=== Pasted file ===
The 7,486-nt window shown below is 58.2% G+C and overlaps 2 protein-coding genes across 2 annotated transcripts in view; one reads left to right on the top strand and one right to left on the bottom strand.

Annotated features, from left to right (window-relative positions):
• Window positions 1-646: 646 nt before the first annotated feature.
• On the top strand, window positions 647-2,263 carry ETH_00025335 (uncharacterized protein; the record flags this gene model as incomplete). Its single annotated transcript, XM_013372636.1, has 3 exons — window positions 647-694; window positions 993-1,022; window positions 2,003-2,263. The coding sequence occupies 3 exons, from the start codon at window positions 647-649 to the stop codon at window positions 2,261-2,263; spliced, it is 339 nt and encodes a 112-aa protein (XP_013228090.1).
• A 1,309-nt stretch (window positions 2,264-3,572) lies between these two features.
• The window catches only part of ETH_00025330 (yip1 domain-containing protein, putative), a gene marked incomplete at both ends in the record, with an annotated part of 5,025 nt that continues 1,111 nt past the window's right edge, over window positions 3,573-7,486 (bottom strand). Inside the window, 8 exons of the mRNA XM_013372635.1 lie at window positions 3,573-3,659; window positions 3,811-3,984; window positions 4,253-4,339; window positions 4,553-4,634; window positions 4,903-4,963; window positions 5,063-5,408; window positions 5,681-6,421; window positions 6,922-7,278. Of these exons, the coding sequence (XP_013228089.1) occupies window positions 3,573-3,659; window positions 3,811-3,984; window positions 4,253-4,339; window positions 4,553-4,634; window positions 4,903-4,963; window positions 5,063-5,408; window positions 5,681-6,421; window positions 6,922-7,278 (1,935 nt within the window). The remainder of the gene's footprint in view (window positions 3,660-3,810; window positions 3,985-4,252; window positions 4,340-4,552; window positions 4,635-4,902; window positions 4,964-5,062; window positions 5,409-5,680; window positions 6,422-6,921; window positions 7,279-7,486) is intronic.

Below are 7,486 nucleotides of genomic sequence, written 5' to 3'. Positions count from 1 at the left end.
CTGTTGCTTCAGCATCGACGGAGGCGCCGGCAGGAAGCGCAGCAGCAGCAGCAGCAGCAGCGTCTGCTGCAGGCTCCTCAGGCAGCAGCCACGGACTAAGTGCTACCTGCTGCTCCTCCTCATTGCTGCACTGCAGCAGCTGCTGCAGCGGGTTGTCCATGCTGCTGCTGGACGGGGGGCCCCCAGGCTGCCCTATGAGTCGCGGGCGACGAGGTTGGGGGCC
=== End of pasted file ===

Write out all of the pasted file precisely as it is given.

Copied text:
The 7,486-nt window shown below is 58.2% G+C and overlaps 2 protein-coding genes across 2 annotated transcripts in view; one reads left to right on the top strand and one right to left on the bottom strand.

Annotated features, from left to right (window-relative positions):
• Window positions 1-646: 646 nt before the first annotated feature.
• On the top strand, window positions 647-2,263 carry ETH_00025335 (uncharacterized protein; the record flags this gene model as incomplete). Its single annotated transcript, XM_013372636.1, has 3 exons — window positions 647-694; window positions 993-1,022; window positions 2,003-2,263. The coding sequence occupies 3 exons, from the start codon at window positions 647-649 to the stop codon at window positions 2,261-2,263; spliced, it is 339 nt and encodes a 112-aa protein (XP_013228090.1).
• A 1,309-nt stretch (window positions 2,264-3,572) lies between these two features.
• The window catches only part of ETH_00025330 (yip1 domain-containing protein, putative), a gene marked incomplete at both ends in the record, with an annotated part of 5,025 nt that continues 1,111 nt past the window's right edge, over window positions 3,573-7,486 (bottom strand). Inside the window, 8 exons of the mRNA XM_013372635.1 lie at window positions 3,573-3,659; window positions 3,811-3,984; window positions 4,253-4,339; window positions 4,553-4,634; window positions 4,903-4,963; window positions 5,063-5,408; window positions 5,681-6,421; window positions 6,922-7,278. Of these exons, the coding sequence (XP_013228089.1) occupies window positions 3,573-3,659; window positions 3,811-3,984; window positions 4,253-4,339; window positions 4,553-4,634; window positions 4,903-4,963; window positions 5,063-5,408; window positions 5,681-6,421; window positions 6,922-7,278 (1,935 nt within the window). The remainder of the gene's footprint in view (window positions 3,660-3,810; window positions 3,985-4,252; window positions 4,340-4,552; window positions 4,635-4,902; window positions 4,964-5,062; window positions 5,409-5,680; window positions 6,422-6,921; window positions 7,279-7,486) is intronic.

Below are 7,486 nucleotides of genomic sequence, written 5' to 3'. Positions count from 1 at the left end.
CTGTTGCTTCAGCATCGACGGAGGCGCCGGCAGGAAGCGCAGCAGCAGCAGCAGCAGCAGCGTCTGCTGCAGGCTCCTCAGGCAGCAGCCACGGACTAAGTGCTACCTGCTGCTCCTCCTCATTGCTGCACTGCAGCAGCTGCTGCAGCGGGTTGTCCATGCTGCTGCTGGACGGGGGGCCCCCAGGCTGCCCTATGAGTCGCGGGCGACGAGGTTGGGGGCC